I don't think there's a complete lack of games of this nature (tabletop RPGs and LARPs are particularly good at handling learning situations like this, even moreso than video games), but it is certainly harder to design a system and game world than to just take Pokemon and replace the names with those of chemical elements, or taking a rote task and adding points and badges for completion. The realities of (lack of) budget in the edu space force compromises, which I think is why you don't see something like this more often.

Craig Perko said...

Tabletop games and LARPs are excellent because they are essentially peer teaching in a fun environment, which is great. They are also cheap to run and usually free to get the rules for, so they are a great solution. I completely skipped over them in my essay!

As to computer games, I think the lack of budget is only a problem because we think about these as products made by a corporation or other group that requires funding. I think there's a lot of potential in games created by enthusiasts and for free.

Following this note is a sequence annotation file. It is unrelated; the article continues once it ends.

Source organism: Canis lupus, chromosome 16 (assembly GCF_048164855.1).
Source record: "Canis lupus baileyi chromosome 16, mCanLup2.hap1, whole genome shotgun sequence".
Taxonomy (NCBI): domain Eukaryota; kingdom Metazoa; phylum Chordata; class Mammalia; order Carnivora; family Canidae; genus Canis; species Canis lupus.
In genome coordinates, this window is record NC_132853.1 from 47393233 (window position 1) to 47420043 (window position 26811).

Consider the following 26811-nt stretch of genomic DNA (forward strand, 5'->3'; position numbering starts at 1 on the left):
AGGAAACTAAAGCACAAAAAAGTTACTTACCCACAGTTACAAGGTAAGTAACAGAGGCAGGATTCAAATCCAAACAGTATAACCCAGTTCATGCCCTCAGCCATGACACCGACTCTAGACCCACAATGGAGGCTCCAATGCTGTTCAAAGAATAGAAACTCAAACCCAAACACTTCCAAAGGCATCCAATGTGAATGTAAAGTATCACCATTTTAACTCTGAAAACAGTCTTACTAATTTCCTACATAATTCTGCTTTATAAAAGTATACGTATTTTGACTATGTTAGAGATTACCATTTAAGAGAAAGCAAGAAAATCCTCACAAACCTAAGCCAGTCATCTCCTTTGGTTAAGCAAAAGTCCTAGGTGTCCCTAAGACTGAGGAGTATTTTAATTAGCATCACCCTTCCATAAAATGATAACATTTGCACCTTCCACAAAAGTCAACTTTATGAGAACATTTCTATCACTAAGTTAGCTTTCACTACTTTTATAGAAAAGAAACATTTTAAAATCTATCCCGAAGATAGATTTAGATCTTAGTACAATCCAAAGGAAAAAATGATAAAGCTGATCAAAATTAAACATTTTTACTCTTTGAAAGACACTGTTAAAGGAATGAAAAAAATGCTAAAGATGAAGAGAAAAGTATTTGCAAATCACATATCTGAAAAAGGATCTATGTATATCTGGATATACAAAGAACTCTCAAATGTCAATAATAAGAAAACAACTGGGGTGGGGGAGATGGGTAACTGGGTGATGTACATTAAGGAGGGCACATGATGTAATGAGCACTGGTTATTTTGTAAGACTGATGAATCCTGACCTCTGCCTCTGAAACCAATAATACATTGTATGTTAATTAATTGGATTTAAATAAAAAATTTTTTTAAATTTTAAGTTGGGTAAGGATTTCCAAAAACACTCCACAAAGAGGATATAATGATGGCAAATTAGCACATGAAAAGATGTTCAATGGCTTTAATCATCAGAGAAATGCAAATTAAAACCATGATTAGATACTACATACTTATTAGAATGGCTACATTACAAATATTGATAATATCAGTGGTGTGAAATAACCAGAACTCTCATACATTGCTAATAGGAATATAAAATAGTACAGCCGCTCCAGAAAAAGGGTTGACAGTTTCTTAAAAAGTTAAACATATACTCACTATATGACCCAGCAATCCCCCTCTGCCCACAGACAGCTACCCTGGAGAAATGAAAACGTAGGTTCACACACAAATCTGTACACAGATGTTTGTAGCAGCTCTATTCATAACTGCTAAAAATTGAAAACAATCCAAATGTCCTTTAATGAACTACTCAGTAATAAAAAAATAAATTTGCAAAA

Open-source games typically fall flat because there is very little shared vision between the designers and the other participants. However, an agreement to teach a specific subject in a specific way could go a long way towards synchronizing all the participants.

If you look at many of the for-free education stuff on the net, like Khan Adacemy or open-MIT or any of the dozens of contemporaries, you can see that there is a large and talented workforce that wants to teach and is willing to dedicate a whole lot of time and effort to do so for free. Creating educational games is one branch of this open education tree that hasn't blossomed yet.